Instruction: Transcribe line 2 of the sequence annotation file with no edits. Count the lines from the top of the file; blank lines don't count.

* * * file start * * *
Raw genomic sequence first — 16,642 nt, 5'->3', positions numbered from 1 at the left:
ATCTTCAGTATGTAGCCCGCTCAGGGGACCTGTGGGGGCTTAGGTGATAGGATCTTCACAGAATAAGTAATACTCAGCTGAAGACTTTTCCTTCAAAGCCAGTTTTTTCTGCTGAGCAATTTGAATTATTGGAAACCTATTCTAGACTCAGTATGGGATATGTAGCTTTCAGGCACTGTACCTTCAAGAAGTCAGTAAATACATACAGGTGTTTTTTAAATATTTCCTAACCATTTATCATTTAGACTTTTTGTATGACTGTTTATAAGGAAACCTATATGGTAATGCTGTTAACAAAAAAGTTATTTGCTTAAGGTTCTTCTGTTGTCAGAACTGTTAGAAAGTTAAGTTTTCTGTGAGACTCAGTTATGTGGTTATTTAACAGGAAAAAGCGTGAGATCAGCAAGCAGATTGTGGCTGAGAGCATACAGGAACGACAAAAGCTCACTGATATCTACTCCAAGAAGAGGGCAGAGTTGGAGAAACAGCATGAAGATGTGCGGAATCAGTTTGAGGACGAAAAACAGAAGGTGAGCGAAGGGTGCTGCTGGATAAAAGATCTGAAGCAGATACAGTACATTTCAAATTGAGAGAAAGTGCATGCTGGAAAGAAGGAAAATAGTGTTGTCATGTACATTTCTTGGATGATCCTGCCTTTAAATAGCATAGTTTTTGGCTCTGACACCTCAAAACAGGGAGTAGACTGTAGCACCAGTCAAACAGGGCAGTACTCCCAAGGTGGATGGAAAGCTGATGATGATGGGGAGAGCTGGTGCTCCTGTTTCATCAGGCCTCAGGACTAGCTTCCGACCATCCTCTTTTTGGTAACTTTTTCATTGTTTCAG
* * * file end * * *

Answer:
ATCTTCAGTATGTAGCCCGCTCAGGGGACCTGTGGGGGCTTAGGTGATAGGATCTTCACAGAATAAGTAATACTCAGCTGAAGACTTTTCCTTCAAAGCCAGTTTTTTCTGCTGAGCAATTTGAATTATTGGAAACCTATTCTAGACTCAGTATGGGATATGTAGCTTTCAGGCACTGTACCTTCAAGAAGTCAGTAAATACATACAGGTGTTTTTTAAATATTTCCTAACCATTTATCATTTAGACTTTTTGTATGACTGTTTATAAGGAAACCTATATGGTAATGCTGTTAACAAAAAAGTTATTTGCTTAAGGTTCTTCTGTTGTCAGAACTGTTAGAAAGTTAAGTTTTCTGTGAGACTCAGTTATGTGGTTATTTAACAGGAAAAAGCGTGAGATCAGCAAGCAGATTGTGGCTGAGAGCATACAGGAACGACAAAAGCTCACTGATATCTACTCCAAGAAGAGGGCAGAGTTGGAGAAACAGCATGAAGATGTGCGGAATCAGTTTGAGGACGAAAAACAGAAGGTGAGCGAAGGGTGCTGCTGGATAAAAGATCTGAAGCAGATACAGTACATTTCAAATTGAGAGAAAGTGCATGCTGGAAAGAAGGAAAATAGTGTTGTCATGTACATTTCTTGGATGATCCTGCCTTTAAATAGCATAGTTTTTGGCTCTGACACCTCAAAACAGGGAGTAGACTGTAGCACCAGTCAAACAGGGCAGTACTCCCAAGGTGGATGGAAAGCTGATGATGATGGGGAGAGCTGGTGCTCCTGTTTCATCAGGCCTCAGGACTAGCTTCCGACCATCCTCTTTTTGGTAACTTTTTCATTGTTTCAG